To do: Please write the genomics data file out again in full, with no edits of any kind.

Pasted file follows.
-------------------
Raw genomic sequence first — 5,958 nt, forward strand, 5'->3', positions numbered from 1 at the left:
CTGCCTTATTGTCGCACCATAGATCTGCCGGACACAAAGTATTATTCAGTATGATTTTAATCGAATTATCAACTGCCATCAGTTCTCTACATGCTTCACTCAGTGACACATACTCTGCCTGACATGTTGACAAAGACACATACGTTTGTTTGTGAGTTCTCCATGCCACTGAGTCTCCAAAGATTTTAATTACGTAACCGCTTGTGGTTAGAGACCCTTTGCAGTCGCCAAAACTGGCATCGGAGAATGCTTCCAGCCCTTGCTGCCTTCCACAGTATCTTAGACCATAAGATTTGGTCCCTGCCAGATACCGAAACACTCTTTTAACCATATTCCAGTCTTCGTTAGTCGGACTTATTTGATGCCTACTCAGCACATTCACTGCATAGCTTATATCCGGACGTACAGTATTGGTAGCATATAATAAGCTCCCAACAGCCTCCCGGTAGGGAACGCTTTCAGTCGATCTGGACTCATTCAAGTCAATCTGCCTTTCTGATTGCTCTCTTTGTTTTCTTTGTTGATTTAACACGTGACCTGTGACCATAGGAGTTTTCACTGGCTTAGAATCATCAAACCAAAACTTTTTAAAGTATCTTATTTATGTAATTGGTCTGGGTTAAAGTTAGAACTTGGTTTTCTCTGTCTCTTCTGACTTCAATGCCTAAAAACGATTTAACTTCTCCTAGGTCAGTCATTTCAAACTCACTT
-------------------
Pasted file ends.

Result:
Raw genomic sequence first — 5,958 nt, forward strand, 5'->3', positions numbered from 1 at the left:
CTGCCTTATTGTCGCACCATAGATCTGCCGGACACAAAGTATTATTCAGTATGATTTTAATCGAATTATCAACTGCCATCAGTTCTCTACATGCTTCACTCAGTGACACATACTCTGCCTGACATGTTGACAAAGACACATACGTTTGTTTGTGAGTTCTCCATGCCACTGAGTCTCCAAAGATTTTAATTACGTAACCGCTTGTGGTTAGAGACCCTTTGCAGTCGCCAAAACTGGCATCGGAGAATGCTTCCAGCCCTTGCTGCCTTCCACAGTATCTTAGACCATAAGATTTGGTCCCTGCCAGATACCGAAACACTCTTTTAACCATATTCCAGTCTTCGTTAGTCGGACTTATTTGATGCCTACTCAGCACATTCACTGCATAGCTTATATCCGGACGTACAGTATTGGTAGCATATAATAAGCTCCCAACAGCCTCCCGGTAGGGAACGCTTTCAGTCGATCTGGACTCATTCAAGTCAATCTGCCTTTCTGATTGCTCTCTTTGTTTTCTTTGTTGATTTAACACGTGACCTGTGACCATAGGAGTTTTCACTGGCTTAGAATCATCAAACCAAAACTTTTTAAAGTATCTTATTTATGTAATTGGTCTGGGTTAAAGTTAGAACTTGGTTTTCTCTGTCTCTTCTGACTTCAATGCCTAAAAACGATTTAACTTCTCCTAGGTCAGTCATTTCAAACTCACTT